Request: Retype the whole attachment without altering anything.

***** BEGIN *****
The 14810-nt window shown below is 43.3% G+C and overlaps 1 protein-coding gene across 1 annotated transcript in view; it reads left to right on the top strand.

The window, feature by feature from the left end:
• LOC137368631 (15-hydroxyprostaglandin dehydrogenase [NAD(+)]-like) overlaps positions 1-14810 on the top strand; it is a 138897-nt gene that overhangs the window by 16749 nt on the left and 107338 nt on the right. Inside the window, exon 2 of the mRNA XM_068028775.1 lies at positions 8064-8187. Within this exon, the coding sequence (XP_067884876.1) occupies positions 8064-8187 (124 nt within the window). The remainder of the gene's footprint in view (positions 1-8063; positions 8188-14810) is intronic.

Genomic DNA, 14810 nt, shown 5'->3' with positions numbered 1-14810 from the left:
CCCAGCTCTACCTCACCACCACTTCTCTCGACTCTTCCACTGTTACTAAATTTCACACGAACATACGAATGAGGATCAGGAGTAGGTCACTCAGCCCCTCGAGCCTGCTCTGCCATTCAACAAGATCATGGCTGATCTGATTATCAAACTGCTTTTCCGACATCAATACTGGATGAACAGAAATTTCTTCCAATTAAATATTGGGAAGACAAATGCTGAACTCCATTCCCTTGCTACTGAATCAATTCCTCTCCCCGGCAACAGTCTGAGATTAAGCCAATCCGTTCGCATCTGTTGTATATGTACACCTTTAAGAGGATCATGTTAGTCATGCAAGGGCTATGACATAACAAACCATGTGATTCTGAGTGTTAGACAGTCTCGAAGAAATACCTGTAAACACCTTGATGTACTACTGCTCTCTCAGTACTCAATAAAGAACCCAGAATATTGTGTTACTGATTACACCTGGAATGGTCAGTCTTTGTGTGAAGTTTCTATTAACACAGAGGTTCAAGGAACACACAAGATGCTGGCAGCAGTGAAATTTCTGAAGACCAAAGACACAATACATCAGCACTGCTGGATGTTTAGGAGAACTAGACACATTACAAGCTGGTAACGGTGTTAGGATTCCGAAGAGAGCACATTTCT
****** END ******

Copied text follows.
The 14810-nt window shown below is 43.3% G+C and overlaps 1 protein-coding gene across 1 annotated transcript in view; it reads left to right on the top strand.

The window, feature by feature from the left end:
• LOC137368631 (15-hydroxyprostaglandin dehydrogenase [NAD(+)]-like) overlaps positions 1-14810 on the top strand; it is a 138897-nt gene that overhangs the window by 16749 nt on the left and 107338 nt on the right. Inside the window, exon 2 of the mRNA XM_068028775.1 lies at positions 8064-8187. Within this exon, the coding sequence (XP_067884876.1) occupies positions 8064-8187 (124 nt within the window). The remainder of the gene's footprint in view (positions 1-8063; positions 8188-14810) is intronic.

Genomic DNA, 14810 nt, shown 5'->3' with positions numbered 1-14810 from the left:
CCCAGCTCTACCTCACCACCACTTCTCTCGACTCTTCCACTGTTACTAAATTTCACACGAACATACGAATGAGGATCAGGAGTAGGTCACTCAGCCCCTCGAGCCTGCTCTGCCATTCAACAAGATCATGGCTGATCTGATTATCAAACTGCTTTTCCGACATCAATACTGGATGAACAGAAATTTCTTCCAATTAAATATTGGGAAGACAAATGCTGAACTCCATTCCCTTGCTACTGAATCAATTCCTCTCCCCGGCAACAGTCTGAGATTAAGCCAATCCGTTCGCATCTGTTGTATATGTACACCTTTAAGAGGATCATGTTAGTCATGCAAGGGCTATGACATAACAAACCATGTGATTCTGAGTGTTAGACAGTCTCGAAGAAATACCTGTAAACACCTTGATGTACTACTGCTCTCTCAGTACTCAATAAAGAACCCAGAATATTGTGTTACTGATTACACCTGGAATGGTCAGTCTTTGTGTGAAGTTTCTATTAACACAGAGGTTCAAGGAACACACAAGATGCTGGCAGCAGTGAAATTTCTGAAGACCAAAGACACAATACATCAGCACTGCTGGATGTTTAGGAGAACTAGACACATTACAAGCTGGTAACGGTGTTAGGATTCCGAAGAGAGCACATTTCT